If you look at the overall Tokaido Shinkansen timetable, you have the AM and evening peaks, with a mid-day "pattern daiya" or interval timetable- not exactly a strict clockface 0, 15 or 30 min timetable, but rather a slightly more granular pattern of services repeating themselves at particular minutes on the hour. During the peaks, you will have the fastest Nozomi services "convoying" on each other to maintain a high frequency service and low headways. In the off peak, you will have 4 Nozomi, 2 Hikari and 2 Kodama services more or less alternating with each other, with a Nozomi service always at the top of the hour and the Kodama services at the half hour and towards the end of the hour. The balance of Nozomi and Hikari services fill up the remainder. This division into two distinct types of service patterns is common on Japanese railways with peaky passenger demand, such as the Tokaido Shinkansen (70% of pax are business travellers) and the many private (for profit) railways which feed suburban commuters into the urban core.
I remember talking with with one of the JR East executives at around the time they were changing to the policy of having only one train type on the busiest section between Tokyo and Osaka. Before that, the Kodama (stopping) sets tended to be much older cascaded 100 series or 300 series, and often shorter sets. But making everything have similar characteristics made timetabling much easier. And he explained that it meant they could easily switch a set meant for a Kodama working into a Hikari or Nozomi working in just a couple of minutes, if there was a problem with the booked train.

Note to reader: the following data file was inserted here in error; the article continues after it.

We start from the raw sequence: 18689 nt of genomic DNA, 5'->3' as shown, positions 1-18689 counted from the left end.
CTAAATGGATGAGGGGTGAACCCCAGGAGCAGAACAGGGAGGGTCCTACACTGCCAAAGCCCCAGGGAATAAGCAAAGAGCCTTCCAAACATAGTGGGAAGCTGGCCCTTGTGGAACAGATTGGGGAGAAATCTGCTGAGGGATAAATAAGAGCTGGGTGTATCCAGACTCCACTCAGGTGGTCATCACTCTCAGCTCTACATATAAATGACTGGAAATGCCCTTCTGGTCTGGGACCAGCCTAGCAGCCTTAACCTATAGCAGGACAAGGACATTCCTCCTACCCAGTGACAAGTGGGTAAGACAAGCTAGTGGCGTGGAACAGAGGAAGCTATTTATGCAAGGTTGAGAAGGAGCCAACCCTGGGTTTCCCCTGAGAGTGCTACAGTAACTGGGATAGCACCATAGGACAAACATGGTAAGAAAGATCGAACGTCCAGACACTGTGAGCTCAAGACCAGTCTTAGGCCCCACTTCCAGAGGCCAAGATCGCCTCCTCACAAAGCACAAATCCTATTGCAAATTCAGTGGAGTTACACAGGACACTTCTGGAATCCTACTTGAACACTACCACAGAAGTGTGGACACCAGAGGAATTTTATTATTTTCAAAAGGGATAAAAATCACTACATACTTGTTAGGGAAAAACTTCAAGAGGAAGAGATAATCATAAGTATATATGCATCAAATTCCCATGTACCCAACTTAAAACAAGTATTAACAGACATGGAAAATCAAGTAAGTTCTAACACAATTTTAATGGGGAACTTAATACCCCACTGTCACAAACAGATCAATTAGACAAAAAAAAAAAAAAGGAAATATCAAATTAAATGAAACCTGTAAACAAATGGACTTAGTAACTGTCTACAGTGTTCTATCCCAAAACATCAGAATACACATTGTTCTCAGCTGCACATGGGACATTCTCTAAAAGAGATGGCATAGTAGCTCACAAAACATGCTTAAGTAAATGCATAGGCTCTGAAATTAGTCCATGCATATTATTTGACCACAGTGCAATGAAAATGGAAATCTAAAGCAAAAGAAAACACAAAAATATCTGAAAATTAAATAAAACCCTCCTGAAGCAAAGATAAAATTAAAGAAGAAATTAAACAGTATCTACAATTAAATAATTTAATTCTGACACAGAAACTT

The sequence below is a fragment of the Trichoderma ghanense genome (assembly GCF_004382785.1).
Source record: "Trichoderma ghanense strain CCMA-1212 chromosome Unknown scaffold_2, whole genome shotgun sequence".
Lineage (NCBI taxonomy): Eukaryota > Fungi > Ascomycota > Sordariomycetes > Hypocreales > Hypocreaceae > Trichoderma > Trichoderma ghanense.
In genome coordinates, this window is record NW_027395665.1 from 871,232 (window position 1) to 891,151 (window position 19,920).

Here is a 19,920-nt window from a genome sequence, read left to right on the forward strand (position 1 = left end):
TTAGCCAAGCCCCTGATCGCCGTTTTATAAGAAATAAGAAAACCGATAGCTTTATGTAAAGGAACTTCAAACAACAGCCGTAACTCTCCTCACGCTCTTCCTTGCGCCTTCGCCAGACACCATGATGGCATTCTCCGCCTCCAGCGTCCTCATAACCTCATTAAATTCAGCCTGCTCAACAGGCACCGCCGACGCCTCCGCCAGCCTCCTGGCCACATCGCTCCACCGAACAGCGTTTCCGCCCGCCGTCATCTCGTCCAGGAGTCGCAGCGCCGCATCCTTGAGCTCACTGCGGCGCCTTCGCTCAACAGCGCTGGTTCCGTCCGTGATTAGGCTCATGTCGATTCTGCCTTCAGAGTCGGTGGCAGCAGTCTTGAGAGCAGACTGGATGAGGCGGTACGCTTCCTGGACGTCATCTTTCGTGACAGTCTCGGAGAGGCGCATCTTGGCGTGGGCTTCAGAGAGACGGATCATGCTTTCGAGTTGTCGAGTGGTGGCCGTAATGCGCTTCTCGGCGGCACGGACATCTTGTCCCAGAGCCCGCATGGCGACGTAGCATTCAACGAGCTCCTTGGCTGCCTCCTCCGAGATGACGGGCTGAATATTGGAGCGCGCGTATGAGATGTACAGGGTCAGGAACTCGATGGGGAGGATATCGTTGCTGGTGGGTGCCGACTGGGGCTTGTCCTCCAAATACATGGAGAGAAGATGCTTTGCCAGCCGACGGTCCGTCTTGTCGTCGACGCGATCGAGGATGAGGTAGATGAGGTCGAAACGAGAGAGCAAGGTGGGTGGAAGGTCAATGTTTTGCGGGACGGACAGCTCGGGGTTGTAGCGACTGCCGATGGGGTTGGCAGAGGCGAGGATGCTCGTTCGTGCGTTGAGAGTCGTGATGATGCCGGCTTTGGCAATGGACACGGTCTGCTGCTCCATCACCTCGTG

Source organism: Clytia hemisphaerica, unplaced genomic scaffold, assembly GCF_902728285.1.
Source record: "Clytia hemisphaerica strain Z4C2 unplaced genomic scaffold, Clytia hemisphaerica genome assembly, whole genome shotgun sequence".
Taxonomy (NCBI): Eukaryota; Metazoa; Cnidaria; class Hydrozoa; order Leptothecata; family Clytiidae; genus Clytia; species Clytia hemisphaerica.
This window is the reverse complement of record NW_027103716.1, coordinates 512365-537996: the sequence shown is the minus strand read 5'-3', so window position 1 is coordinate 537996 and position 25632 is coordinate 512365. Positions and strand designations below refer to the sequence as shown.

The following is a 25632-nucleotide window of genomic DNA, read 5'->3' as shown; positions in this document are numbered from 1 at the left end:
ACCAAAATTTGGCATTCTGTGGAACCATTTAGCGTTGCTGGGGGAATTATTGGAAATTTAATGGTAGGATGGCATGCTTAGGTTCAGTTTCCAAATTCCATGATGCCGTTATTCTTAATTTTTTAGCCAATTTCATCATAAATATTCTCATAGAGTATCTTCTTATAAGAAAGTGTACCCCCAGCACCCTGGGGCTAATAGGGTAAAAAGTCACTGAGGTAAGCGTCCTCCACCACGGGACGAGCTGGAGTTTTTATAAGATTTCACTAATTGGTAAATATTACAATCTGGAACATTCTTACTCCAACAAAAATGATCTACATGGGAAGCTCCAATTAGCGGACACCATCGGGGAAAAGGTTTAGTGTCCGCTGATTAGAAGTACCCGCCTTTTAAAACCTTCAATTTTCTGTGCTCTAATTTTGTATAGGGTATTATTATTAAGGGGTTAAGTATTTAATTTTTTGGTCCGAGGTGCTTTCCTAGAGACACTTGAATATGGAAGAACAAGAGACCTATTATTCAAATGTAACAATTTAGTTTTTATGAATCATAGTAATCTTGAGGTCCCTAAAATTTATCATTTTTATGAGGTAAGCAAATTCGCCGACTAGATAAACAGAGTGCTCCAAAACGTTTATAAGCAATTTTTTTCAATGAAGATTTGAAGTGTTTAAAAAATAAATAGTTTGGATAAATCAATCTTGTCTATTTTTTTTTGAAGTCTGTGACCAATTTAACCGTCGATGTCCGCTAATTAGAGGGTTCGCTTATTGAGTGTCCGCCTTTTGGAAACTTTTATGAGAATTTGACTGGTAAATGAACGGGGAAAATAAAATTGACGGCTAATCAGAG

So now there are 16-car trains doing Kodama all-stops with the sort of stopping pattern (and slow journey times) described by @upnorth71 . There isn't the natural demand for all of those seats outside of the peak, so no there is a parallel ticketing industry selling heavily discounted tickets to fill those trains, aimed at people with a bit more time. So expect older people and students, in general. You won't find them on the normal timetables - they are normally sold as 'specials', and often bundled in with tickets to museums or with accommodation. So, if you are going to Japan, and want a cheap ticket from Tokyo to Kyoto, seek them out. Much cheaper than getting a JR Rail pass. And it is amazing how quickly the time passes if stock up on enough Sake in the shop at the station.